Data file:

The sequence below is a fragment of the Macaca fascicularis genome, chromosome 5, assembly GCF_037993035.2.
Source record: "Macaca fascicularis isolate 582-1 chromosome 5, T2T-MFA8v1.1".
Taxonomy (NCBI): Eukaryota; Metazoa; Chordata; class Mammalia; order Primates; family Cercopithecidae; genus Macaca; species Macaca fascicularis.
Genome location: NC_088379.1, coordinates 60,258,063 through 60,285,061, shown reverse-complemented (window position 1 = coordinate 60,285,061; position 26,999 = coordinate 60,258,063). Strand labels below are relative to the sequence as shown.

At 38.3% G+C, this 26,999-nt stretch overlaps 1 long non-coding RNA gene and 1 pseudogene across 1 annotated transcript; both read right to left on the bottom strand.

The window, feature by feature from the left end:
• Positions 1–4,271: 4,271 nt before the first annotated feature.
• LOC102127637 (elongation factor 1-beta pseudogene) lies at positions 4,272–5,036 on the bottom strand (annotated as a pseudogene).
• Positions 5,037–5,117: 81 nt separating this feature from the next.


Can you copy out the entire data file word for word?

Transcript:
The sequence below is a fragment of the Macaca fascicularis genome, chromosome 5, assembly GCF_037993035.2.
Source record: "Macaca fascicularis isolate 582-1 chromosome 5, T2T-MFA8v1.1".
Taxonomy (NCBI): Eukaryota; Metazoa; Chordata; class Mammalia; order Primates; family Cercopithecidae; genus Macaca; species Macaca fascicularis.
Genome location: NC_088379.1, coordinates 60,258,063 through 60,285,061, shown reverse-complemented (window position 1 = coordinate 60,285,061; position 26,999 = coordinate 60,258,063). Strand labels below are relative to the sequence as shown.

At 38.3% G+C, this 26,999-nt stretch overlaps 1 long non-coding RNA gene and 1 pseudogene across 1 annotated transcript; both read right to left on the bottom strand.

The window, feature by feature from the left end:
• Positions 1–4,271: 4,271 nt before the first annotated feature.
• LOC102127637 (elongation factor 1-beta pseudogene) lies at positions 4,272–5,036 on the bottom strand (annotated as a pseudogene).
• Positions 5,037–5,117: 81 nt separating this feature from the next.